Obama, by contrast, wants poor people to get more medical care without addressing the problem of overuse by rich people. Where is that extra medical care going to come from? If the answer is "nowhere," then a primary effect of the Obama plan must be to raise prices, making doctors and hospitals the big beneficiaries.
Of course, there are other things that matter. Foreign and defense policy might matter more than anything, and if I were sure that one or the other candidate were far wiser about these issues, that might be enough to win my vote. But I have no expertise on these matters and no particular reason to trust my own judgment.
I'm sure I'm right about trade and pretty sure I'm right about taxes and health care, but that's because I've thought long and hard about these issues for decades. It seems to me that we ought to be humble about the things we haven't thought hard about, and for me that includes foreign policy. The best I can do is bet that whoever's getting most of the other stuff right is getting this right too.
The bottom line is that I support John McCain. With trepidation.

Posted by: Scott | September 20, 2008 9:13 AM | Report abuse

Scott, are you aware that a far better bill was introduced in 2005 by several senators, including Sen. Oxley, and met broader support in the Senate, but failed after the WH threatened a veto?

Or that the purpose of McCain's bill was to do the bidding of such honest brokers as subprime lenders like Countrywide?

Or that McCain and the Republicans were at the forefront stalling efforts to curtail predatory lending -- the tactics that led to subprime mortgages? Or that the Bush Administration voided all decent anti-predatory lending laws on the state level?

Or don't you care?

Posted by: Helen | September 20, 2008 1:03 AM | Report abuse

Republican dirty tricks in Florida...


Republican Mailing Leaves Florida Voters Confused

""I thought, well that's strange, because I'm a Democrat. And when I opened the envelope, there was a card that said I was listed as a Republican with my registration number. So I immediately got my Democratic card, and the registration number was not the same," she says.

She thought the mailing — labeled "Party Affiliation Voter Registration Card" — was a little fishy — especially when she found out two of her friends who are Democrats had received the same thing but a Republican friend had not."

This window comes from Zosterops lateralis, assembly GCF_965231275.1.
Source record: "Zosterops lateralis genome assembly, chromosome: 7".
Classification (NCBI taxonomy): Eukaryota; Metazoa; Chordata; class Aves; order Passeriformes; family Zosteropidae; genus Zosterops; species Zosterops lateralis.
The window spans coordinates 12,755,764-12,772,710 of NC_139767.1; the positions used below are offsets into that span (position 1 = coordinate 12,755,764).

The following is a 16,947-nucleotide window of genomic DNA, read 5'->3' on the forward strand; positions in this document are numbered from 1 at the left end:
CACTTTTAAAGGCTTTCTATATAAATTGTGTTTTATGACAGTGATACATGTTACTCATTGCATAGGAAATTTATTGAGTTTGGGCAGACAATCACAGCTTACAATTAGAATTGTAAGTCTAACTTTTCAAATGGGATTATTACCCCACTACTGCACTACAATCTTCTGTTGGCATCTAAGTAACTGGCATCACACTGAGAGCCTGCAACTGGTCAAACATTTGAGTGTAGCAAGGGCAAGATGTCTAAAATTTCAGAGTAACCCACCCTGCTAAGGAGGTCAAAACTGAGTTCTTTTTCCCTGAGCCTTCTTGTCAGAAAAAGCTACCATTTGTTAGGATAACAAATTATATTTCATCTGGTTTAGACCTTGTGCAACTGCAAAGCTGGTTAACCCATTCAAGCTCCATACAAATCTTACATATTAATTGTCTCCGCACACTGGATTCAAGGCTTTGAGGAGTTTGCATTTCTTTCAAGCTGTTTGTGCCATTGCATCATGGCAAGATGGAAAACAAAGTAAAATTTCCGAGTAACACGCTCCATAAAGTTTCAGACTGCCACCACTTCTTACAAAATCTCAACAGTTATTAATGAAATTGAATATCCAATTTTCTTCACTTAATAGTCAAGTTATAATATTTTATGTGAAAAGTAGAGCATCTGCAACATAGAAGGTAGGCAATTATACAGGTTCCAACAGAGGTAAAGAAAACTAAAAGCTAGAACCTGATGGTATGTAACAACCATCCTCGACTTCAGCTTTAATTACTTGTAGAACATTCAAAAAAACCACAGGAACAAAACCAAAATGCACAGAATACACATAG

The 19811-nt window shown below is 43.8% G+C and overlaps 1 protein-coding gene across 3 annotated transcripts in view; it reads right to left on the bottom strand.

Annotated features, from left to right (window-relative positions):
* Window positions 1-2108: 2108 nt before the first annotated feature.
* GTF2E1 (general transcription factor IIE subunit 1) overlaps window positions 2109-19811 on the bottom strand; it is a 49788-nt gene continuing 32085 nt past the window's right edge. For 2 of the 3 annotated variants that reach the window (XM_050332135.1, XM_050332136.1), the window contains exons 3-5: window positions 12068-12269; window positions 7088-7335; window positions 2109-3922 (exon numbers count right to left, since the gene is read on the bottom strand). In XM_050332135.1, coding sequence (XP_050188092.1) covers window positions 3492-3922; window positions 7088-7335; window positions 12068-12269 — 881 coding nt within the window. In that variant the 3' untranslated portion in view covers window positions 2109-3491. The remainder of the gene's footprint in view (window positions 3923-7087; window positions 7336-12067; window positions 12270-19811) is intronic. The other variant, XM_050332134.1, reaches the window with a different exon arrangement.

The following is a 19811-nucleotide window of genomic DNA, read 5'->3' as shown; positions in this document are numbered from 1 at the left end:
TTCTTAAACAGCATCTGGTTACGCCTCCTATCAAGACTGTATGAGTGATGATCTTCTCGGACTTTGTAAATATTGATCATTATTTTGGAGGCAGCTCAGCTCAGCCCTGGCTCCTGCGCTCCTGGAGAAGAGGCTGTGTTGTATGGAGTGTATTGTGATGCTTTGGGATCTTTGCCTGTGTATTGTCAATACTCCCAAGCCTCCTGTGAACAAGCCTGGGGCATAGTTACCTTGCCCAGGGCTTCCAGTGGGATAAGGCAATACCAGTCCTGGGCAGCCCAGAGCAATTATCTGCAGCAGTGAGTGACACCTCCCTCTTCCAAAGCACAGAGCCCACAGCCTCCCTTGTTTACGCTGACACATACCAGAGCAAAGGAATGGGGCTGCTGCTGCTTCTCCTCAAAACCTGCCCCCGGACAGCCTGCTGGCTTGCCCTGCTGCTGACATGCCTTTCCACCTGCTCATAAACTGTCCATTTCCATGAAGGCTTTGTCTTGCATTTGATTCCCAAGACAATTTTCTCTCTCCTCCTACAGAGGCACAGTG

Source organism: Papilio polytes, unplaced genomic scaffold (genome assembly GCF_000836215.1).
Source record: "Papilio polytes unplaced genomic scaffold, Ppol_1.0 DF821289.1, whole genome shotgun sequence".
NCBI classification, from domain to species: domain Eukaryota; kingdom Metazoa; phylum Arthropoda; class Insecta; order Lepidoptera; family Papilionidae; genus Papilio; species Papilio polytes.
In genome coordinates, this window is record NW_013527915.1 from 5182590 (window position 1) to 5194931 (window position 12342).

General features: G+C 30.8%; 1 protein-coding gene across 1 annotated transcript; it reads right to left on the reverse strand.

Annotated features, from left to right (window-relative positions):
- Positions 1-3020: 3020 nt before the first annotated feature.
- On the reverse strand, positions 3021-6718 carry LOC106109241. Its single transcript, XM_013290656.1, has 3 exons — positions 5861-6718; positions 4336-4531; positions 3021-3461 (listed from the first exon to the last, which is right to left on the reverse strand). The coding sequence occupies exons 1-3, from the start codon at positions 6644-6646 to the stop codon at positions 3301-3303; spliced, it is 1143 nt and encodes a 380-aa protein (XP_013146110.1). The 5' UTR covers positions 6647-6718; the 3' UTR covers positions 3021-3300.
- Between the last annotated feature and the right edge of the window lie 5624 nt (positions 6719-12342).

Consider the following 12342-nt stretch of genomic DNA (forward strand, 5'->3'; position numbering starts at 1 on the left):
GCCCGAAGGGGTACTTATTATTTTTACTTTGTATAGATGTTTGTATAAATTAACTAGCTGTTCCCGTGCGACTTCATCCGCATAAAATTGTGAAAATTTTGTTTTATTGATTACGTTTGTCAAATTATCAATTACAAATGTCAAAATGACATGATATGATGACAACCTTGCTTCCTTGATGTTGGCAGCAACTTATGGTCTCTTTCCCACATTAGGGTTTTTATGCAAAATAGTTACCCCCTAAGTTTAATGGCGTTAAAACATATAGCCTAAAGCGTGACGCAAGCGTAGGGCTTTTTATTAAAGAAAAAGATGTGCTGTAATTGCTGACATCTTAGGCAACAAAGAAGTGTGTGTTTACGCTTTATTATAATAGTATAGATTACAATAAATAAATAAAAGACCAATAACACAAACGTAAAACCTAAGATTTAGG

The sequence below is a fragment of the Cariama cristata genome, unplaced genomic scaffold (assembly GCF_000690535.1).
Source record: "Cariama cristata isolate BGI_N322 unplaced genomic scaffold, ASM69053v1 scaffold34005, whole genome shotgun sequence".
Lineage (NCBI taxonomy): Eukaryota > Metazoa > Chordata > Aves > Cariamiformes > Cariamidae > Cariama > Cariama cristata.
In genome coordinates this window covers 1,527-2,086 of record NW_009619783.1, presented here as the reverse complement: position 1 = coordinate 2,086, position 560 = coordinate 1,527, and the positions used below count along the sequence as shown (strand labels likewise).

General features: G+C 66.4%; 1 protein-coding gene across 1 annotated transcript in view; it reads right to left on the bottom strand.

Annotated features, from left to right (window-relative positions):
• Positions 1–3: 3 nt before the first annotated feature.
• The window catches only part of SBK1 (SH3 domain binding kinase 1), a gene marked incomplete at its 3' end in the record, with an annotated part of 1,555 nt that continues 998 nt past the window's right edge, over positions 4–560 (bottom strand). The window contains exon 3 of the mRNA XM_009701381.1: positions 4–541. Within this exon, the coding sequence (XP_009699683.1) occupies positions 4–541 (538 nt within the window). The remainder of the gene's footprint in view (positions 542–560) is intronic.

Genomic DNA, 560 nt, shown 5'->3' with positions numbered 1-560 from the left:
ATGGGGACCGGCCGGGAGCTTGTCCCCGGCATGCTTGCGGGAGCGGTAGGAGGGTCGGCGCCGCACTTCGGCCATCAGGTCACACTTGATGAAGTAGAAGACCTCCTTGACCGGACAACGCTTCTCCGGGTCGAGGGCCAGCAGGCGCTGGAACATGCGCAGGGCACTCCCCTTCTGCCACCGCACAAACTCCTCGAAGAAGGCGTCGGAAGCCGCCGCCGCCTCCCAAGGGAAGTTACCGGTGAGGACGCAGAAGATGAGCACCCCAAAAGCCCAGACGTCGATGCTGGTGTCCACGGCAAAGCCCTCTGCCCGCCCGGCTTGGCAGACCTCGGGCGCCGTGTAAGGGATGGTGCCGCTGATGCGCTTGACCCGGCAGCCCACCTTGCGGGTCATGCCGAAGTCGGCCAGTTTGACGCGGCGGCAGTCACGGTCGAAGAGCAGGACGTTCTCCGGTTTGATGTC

http://www.npr.org/templates/story/story.php?storyId=94818483

Posted by: nowanna1 | September 19, 2008 8:30 PM | Report abuse

Satellite images show ethnic cleanout in Iraq

WASHINGTON (Reuters) - Satellite images taken at night show heavily Sunni Arab neighborhoods of Baghdad began emptying before a U.S. troop surge in 2007, graphic evidence of ethnic cleansing that preceded a drop in violence, according to a report published on Friday.

http://news.yahoo.com/s/nm/20080919/sc_nm/iraq_lights_dc

Posted by: Surge This | September 19, 2008 6:50 PM | Report abuse

This ad from mccain who doesn't know that Spain is not in Latin America, doesn't know who the prime minster of Spain is?
And speaking to nutty chavez is the right thing. Doing so will totally blow his nonsense out of the water in the eyes of the world. Funny, we talked to Kruschev when he said the USSR would bury us. We taled to Breshnev when he was ssupplying arms to the North Vietnamese. We talked to the Red Chinese. So what, are we now afraid of some tinhorn despot? Aren't we supposed to be the Home of the Brave?

Posted by: stryker | September 19, 2008 6:37 PM | Report abuse

No hablo espanol. Pigs really can fly. No more McSame from McCain!

http://www.boppoll.com

Posted by: mgultch | September 19, 2008 6:13 PM | Report abuse

Dear John McCain...


Given the events of the last week, are you still in favor of privatizing Social Security?

http://www.latimes.com/news/politics/la-na-mccainsocial14-2008jul14,0,1786903.story


It is, after all, part of the 2008 Republican Platform. And back in 2005, you travelled the country with President Bush in order to try to sell Bush's privatization plan.

http://www.washingtonpost.com/wp-dyn/articles/A56913-2005Mar22.html


But at the moment, your answers seem to be a bit... muddled?


"Wall Street turmoil left John McCain scrambling to explain why the fundamentals of the U.S. economy remained strong. It also left him defending his support for privately investing Social Security money in the same markets that had tanked earlier in the week. [...]"

"[McCain] aides tried to soothe voters concerned about the bankruptcies, takeovers and bailouts on Wall Street by declaring McCain favored only the option of such accounts, just for younger workers, and most likely in a conservative investment vehicle such as bonds".

http://ap.google.com/article/ALeqM5gwHGMYappR5eiPj4JoZ8L-7YUacAD939UIJ00


Mmm-hmm. Just for the "young folks" -- and "trust us", we'd only do it in safe investments. You know, with big, reputable companies that wouldn't take insanely foolish risks in order to squeeze out an extra half-point of returns.


So let's talk about this, McCain: do you still think we should be putting people's retirement-savings-of-last-resort into Wall Street, or don't you? It sounds like some folks just think it's just a question of marketing...